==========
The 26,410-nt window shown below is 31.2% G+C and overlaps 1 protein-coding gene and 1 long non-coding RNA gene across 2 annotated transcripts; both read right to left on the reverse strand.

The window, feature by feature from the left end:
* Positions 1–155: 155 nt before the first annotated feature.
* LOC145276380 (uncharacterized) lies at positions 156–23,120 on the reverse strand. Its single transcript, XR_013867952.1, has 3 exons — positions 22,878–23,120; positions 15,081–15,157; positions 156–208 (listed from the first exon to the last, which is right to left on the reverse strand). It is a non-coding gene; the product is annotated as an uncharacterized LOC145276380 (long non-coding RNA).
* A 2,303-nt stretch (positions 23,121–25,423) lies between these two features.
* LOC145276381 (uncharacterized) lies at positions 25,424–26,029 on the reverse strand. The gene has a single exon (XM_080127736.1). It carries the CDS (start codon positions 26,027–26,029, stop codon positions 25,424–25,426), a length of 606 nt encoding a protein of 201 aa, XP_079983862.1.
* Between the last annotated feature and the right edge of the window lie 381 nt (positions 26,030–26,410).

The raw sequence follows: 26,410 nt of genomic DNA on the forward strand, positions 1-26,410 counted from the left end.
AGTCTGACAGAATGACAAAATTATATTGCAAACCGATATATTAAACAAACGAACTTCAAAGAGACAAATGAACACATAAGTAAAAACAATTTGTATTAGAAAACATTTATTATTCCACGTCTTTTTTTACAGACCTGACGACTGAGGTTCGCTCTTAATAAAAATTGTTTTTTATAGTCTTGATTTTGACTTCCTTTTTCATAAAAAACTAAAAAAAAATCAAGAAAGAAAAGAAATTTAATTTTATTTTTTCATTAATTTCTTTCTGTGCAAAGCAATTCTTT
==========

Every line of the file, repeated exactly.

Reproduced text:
The 26,410-nt window shown below is 31.2% G+C and overlaps 1 protein-coding gene and 1 long non-coding RNA gene across 2 annotated transcripts; both read right to left on the reverse strand.

The window, feature by feature from the left end:
* Positions 1–155: 155 nt before the first annotated feature.
* LOC145276380 (uncharacterized) lies at positions 156–23,120 on the reverse strand. Its single transcript, XR_013867952.1, has 3 exons — positions 22,878–23,120; positions 15,081–15,157; positions 156–208 (listed from the first exon to the last, which is right to left on the reverse strand). It is a non-coding gene; the product is annotated as an uncharacterized LOC145276380 (long non-coding RNA).
* A 2,303-nt stretch (positions 23,121–25,423) lies between these two features.
* LOC145276381 (uncharacterized) lies at positions 25,424–26,029 on the reverse strand. The gene has a single exon (XM_080127736.1). It carries the CDS (start codon positions 26,027–26,029, stop codon positions 25,424–25,426), a length of 606 nt encoding a protein of 201 aa, XP_079983862.1.
* Between the last annotated feature and the right edge of the window lie 381 nt (positions 26,030–26,410).

The raw sequence follows: 26,410 nt of genomic DNA on the forward strand, positions 1-26,410 counted from the left end.
AGTCTGACAGAATGACAAAATTATATTGCAAACCGATATATTAAACAAACGAACTTCAAAGAGACAAATGAACACATAAGTAAAAACAATTTGTATTAGAAAACATTTATTATTCCACGTCTTTTTTTACAGACCTGACGACTGAGGTTCGCTCTTAATAAAAATTGTTTTTTATAGTCTTGATTTTGACTTCCTTTTTCATAAAAAACTAAAAAAAAATCAAGAAAGAAAAGAAATTTAATTTTATTTTTTCATTAATTTCTTTCTGTGCAAAGCAATTCTTT